Tuesday, September 26, 2006

Church "Dropouts" Dialogue

A couple of weeks ago I blogged about a survey that talked about "church dropouts" (the phrase used by the surveyors). Below are some responses to that blog.

In between their responses I have some thoughts of my own.

(Julia writes)
"As far as I can try to answer:
-- I think that in the search for what is truly "real" and "genuine" and "fulfilling"... young people get distracted by what is observed on the surface at church, with Christians in general, or through heresay and assumption...it is easy to paint wide and call organized religion a waste of time. In my observation, when young people are left alone to teach themselves theology, to mature themselves in the faith... what else can they possibly see besides what those around them are like? I've seen more young adults fall away from the faith because of fellow Christians than any other reason."

-- "I would say that when I was challenged to look deeper and think critically, my faith abounded."

(My thoughts) Julia, I agree that just as it is unfair to "leave kids alone" on subjects such as driving or math, it is equally unwise to expect them to figure it all out on their own when it comes to sex, religion, or politics. While they have to decide on their own way eventually, I find that often my retreat from such issues with my own child is due to a lack of having anything of value to contribute. (If I don't know how to do Trigonometry, how can I help them?)

Maybe there is an onus on adults to seek out the answers on some of these issues, such as faith, and have a story or journey worth sharing with young people.


(Joshua writes)
I was raised in church my whole childhood. Ill have to agree with Manny. My experience with God has been more meaningful outside of church. in fact, it wasnt until i "dropped out" of church that I truly got to know God. I know it shouldnt be this way, but i have yet to attend a church that has had something more to offer than "moral support".

Show me a pastor who TRULY walks with God in a Christ-like sense and has the power that i see in the Bible and I will gladly attend his church. I want to grow as a person, not just be a church goer.

(My thoughts) Joshua, I had a very similar experience. I was so disillusioned over my "home church" and the minister there that I left organized religion and had essentially given up on that part of my spiritual life.

As you may have seen from my blog, I'm a "professional pastor" so something happened to change me, my life, and my mind. I'm determined to do my best to be the type of pastor, helping to create the type of church you would attend.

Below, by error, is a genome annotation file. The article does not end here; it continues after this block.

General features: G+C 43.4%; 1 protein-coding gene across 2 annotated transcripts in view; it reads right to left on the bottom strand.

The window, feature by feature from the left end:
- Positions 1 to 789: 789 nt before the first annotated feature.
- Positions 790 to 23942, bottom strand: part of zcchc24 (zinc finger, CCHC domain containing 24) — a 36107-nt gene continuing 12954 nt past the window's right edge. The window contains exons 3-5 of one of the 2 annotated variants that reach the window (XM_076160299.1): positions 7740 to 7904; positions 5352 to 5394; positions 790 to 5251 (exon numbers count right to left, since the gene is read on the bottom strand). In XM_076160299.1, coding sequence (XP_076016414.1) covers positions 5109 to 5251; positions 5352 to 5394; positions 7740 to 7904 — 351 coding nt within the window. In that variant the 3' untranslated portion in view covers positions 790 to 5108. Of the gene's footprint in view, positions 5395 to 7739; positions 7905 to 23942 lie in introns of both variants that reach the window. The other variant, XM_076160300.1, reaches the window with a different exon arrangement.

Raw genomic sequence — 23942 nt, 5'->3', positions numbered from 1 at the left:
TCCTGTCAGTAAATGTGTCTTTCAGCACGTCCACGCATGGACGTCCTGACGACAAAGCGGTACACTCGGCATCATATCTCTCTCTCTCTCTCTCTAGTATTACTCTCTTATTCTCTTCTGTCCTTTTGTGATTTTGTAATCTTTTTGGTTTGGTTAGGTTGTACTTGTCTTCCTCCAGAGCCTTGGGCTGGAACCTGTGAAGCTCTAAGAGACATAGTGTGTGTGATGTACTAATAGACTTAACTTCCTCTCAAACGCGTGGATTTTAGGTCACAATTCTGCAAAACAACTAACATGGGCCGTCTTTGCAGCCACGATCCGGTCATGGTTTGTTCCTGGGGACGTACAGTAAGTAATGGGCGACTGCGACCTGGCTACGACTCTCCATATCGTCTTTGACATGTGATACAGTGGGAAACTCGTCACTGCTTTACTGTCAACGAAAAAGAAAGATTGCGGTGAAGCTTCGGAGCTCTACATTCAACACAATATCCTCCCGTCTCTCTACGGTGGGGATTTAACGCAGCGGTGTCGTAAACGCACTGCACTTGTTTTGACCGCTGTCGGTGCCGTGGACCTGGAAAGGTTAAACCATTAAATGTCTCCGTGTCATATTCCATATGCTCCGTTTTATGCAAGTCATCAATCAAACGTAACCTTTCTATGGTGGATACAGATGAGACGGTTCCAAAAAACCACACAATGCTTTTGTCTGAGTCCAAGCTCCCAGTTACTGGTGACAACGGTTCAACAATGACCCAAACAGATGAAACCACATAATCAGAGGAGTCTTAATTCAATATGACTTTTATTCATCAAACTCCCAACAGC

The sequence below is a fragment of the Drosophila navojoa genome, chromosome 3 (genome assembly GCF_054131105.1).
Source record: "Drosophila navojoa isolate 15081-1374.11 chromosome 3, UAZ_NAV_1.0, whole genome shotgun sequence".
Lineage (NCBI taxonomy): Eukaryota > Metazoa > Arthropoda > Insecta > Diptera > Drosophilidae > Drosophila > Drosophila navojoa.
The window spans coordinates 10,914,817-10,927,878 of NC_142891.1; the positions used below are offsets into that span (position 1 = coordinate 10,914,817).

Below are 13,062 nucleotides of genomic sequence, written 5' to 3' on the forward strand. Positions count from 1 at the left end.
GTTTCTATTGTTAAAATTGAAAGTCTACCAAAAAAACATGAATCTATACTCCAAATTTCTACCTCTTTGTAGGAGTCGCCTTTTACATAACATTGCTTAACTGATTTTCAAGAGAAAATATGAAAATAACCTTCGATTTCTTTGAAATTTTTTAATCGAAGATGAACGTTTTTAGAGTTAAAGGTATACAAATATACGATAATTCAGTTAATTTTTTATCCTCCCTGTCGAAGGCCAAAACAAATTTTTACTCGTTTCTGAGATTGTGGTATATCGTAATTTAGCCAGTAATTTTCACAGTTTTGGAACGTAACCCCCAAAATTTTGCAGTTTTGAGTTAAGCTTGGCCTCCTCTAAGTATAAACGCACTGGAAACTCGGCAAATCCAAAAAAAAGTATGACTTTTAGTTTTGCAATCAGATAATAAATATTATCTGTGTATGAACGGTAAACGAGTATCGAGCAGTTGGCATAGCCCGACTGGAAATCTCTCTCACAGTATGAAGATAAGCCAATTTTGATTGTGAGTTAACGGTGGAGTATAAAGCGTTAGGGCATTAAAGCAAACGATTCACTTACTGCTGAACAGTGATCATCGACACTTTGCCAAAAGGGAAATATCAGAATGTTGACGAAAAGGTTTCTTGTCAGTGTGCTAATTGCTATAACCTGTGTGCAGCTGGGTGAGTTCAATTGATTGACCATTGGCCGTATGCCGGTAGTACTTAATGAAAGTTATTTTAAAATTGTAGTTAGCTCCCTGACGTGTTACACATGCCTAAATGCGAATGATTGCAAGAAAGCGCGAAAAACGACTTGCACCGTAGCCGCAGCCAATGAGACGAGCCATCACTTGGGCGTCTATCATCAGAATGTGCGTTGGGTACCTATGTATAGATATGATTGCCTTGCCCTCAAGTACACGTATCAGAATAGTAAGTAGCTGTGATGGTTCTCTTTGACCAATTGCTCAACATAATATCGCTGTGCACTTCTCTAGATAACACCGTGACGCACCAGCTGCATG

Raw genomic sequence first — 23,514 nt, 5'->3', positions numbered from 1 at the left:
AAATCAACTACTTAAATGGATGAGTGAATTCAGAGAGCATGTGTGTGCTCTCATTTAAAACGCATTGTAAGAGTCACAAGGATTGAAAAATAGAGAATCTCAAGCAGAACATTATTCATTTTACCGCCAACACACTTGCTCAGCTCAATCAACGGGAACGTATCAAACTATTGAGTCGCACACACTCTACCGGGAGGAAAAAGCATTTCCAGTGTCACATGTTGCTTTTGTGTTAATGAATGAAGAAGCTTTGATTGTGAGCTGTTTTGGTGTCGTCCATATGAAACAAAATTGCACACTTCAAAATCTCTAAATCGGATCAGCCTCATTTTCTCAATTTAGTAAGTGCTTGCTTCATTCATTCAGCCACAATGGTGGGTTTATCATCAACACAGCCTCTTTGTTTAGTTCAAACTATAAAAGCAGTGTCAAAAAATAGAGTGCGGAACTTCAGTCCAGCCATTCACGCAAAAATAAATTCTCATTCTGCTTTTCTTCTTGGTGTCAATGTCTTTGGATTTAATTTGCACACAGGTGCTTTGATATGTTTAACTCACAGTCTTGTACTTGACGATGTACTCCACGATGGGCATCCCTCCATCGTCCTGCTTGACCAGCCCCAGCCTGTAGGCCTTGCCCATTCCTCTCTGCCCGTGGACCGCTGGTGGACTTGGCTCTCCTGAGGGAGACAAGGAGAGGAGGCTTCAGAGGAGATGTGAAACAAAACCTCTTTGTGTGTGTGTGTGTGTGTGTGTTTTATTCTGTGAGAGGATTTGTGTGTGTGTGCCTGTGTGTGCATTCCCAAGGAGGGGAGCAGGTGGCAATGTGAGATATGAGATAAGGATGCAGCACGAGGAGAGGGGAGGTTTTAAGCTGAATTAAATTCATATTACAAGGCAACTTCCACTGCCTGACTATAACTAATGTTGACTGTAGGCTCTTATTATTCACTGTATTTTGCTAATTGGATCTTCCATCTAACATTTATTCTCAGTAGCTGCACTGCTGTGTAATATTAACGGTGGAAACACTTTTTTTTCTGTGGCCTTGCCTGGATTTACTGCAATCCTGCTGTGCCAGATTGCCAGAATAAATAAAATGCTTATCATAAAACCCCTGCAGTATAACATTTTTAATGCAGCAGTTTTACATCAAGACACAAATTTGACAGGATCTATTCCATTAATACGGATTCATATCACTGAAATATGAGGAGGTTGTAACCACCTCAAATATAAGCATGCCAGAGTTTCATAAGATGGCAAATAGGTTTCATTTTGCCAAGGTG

One question I HAD TO ASK MYSELF: Are you willing to be part of such a community of faith (you know, "be the change in the world you want to see") or are you simply going to spend your life as a nay-sayer?

In my continued quest, I have found that while no church/group of people are perfect, amazing things happen when I invest myself with people who also want to "grow as a person"; we work together to build homes w/ Habitat for Humanity, work through divorces, celebrate recovery from addictions, and seek God's power in our lives, as you mentioned. I think God honors such a commitment to community in His name.


(Another reader wrote) I'm looking for a church that doesn't damn homosexuals to hell... I feel like I'm writing an ad or something...

(My response) I wonder how many of us are:
1.) Able to state so succinctly what we're looking for in our church search.
2.) Really looking. I spent a lot of time in my life lamenting or complaining. I was talking about looking, but did little true looking during that time.

My prayer for you is that God will be with you on your journey, speaking to you along the way.


Thanks everyone for sharing your thoughts.
Grace & peace.

Friday, September 22, 2006

Gettin' Jiggy & The Creator

I was recently watching "The Actor's Studio" on Bravo. (I go back and forth between that show. Am I being interested in people who analyze their craft or amused at people who take what they do [acting is just pretending] way too seriously?)

On one particular episode, Will Smith was being interviewed. The host, James Lipton, asked Smith to define the word "jiggy". A word, I believe, Smith helped make famous. (Lipton said the word has made certain dictionaries.)

Later in the discussion, Smith said something that I found fascinating. He was asked about being an artist who helps to create things, words, characters, and stories and he referenced The Creator.

Smith mentioned that what he did was simply an extension of that One who is First Cause. And he attributed his talent and work as a natural outgrowth of a creative person made by a Creative Being.

I found that self-understanding thoroughly consistent with a God who made the world, made people in the world, and then gave them the ability to create things on their own. Not that I'm blaming God for all of our choices and how we choose to use our creative freedom.

But scripture says, "Every good and perfect gift comes from God." And that "Fullness of the earth" and all that is in it come from God.

So maybe next time I watch "Fresh Prince of Bel Air" or "Men In Black" I'm mixing theology with entertainment?

Or maybe I'm just looking for a way to kill an hour or two.

Grace & peace.

Wednesday, September 13, 2006

Are You a Church Dropout?

A recent study by the Barna Group says that 81% of twentysomethings spent a significant amount of time in their teen years at church or church-related activities.